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The Braves won everything you can last year. But can the nothing-to-lose Phillies pull off another upset? (Dale Zanine/USA Today Sports)

2022 NLDS Preview: Atlanta Braves vs. Philadelphia Phillies

The Braves won everything you can last year. But can the nothing-to-lose Phillies pull off another upset? (Dale Zanine/USA Today Sports)

2022 NLDS Preview: Atlanta Braves vs. Philadelphia Phillies

The last week of Phillies baseball has provided more closure than the previous decade. It wasn’t just that the Phillies clinched their first postseason berth since 2011 a week ago. And it wasn’t just that they followed it up with a Wild Card series sweep. But the storylines seemed like something out of a Hollywood script. Clinching a berth in the same ballpark they did eleven years ago on a first-pitch home run by Kyle Schwarber and dominant pitching performance by Aaron Nola. Taking out the Cardinals team that stunned them in the 2011 NLDS with sound defense and pitching. Nola overcoming his autumn struggles of years past. The kids providing big lifts when needed. Segura, who waited longer than any active player to reach the postseason, delivering a series-shifting hit in the ninth inning of Game 1.

This Phillies team has connected so well with the fanbase, and therefore, the franchise’s past. None of the players or coaches sat through the entire 4,000-plus day wait. Nola is the longest-tenured Phillie, but even he didn’t arrive until mid-2015. Even the first competitive team since the glory days of 2007-11, the 2018 team, has just four remaining players — Nola, Zach Eflin, Rhys Hoskins, and Seranthony Domínguez.

That team watched the Braves celebrate an NL East championship at Truist Park in person that could have been theirs if they didn’t fade down the stretch. The 2021 team endured the same fate last September, swept out of Atlanta and postseason contention from Sep. 28-30 in one of the most disheartening moments in recent memory.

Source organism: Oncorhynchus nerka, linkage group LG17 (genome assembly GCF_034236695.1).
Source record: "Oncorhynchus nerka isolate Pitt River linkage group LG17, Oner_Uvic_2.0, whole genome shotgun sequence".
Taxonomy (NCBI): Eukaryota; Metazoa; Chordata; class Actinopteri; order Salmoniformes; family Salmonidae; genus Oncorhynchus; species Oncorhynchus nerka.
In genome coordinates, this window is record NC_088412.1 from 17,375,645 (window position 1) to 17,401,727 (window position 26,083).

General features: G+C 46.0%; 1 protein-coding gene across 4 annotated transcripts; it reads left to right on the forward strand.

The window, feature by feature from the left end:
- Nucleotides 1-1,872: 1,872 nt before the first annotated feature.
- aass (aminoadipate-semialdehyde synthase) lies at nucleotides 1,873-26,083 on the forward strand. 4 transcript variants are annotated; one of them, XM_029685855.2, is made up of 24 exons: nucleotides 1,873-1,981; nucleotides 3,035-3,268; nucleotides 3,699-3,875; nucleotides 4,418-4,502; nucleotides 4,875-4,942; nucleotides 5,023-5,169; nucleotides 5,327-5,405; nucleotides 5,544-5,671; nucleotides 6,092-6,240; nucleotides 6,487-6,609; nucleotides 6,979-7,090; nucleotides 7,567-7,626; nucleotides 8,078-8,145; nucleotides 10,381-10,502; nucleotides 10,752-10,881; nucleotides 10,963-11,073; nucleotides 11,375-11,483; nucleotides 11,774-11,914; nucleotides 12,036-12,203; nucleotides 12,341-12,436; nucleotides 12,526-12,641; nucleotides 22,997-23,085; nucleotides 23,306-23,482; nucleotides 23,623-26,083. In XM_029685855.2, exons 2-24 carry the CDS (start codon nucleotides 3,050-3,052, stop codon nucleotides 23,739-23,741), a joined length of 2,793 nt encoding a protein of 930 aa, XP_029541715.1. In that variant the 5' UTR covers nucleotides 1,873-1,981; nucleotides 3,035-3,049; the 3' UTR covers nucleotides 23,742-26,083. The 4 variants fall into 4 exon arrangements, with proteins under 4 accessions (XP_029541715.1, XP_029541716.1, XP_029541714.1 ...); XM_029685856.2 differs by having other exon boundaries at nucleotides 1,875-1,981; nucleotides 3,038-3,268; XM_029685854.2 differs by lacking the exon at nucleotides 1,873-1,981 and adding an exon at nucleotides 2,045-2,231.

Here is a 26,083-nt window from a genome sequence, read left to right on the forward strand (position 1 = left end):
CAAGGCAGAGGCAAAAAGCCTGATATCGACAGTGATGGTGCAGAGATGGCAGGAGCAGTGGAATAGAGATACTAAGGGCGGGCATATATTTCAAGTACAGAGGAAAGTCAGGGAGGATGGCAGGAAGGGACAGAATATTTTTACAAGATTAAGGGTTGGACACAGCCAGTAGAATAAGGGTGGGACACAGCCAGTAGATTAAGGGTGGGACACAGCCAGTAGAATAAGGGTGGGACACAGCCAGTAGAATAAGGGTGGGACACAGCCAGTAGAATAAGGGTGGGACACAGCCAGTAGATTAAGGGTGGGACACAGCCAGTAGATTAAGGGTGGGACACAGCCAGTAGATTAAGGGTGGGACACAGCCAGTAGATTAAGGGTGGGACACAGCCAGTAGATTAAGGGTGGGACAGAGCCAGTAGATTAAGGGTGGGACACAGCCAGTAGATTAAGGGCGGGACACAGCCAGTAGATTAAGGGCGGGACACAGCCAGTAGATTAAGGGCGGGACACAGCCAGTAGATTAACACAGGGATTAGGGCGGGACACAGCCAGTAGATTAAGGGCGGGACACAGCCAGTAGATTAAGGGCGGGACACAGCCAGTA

An NLDS loss to the Braves, the defending World Series champions, would not bring as much dismay. The Phillies have already come so much farther than they did a year ago. They will host a postseason game for the first time since Game 5 of the 2011 NLDS on Friday. It would be disappointing if all of the excitement of the last week rapidly fizzled out, especially against such a familiar foe. But it would not offset all of the progress they have made in this incredible run.

But dismissing the Phillies’ chances would not just be unfairly discounting their success, but the talent they have that can push the Braves to the limit — maybe farther. However, the Phillies will need more from their offense. The Phillies had plenty of chances to tack on more runs than they did against St. Louis. However, they went just 2-12 with runners in scoring position against the Cardinals and left ten runners on base. The Phillies had a runner on third base with one out four times in the series but only drove him in once. Their at-bats were mostly good in those circumstances, but there are no moral victories in October.

Doing so won’t be easy, of course. Atlanta had the fifth-best ERA of any team in the regular season and have plus defenders all over the diamond. An injury to star rookie Spencer Strider complicates things a bit, though. Max Fried will start Game 1 against Ranger Suárez, both of whom had success in the season series. Fried had a quality start in three of his four starts against the Phillies and threw five innings of one-run ball in his other start. Suárez struggled in his first two of five starts against Atlanta before getting back on track late in the year. In consecutive starts against the Braves on Sept. 16 and 22, Suárez went six innings each time and allowed just one cumulative run.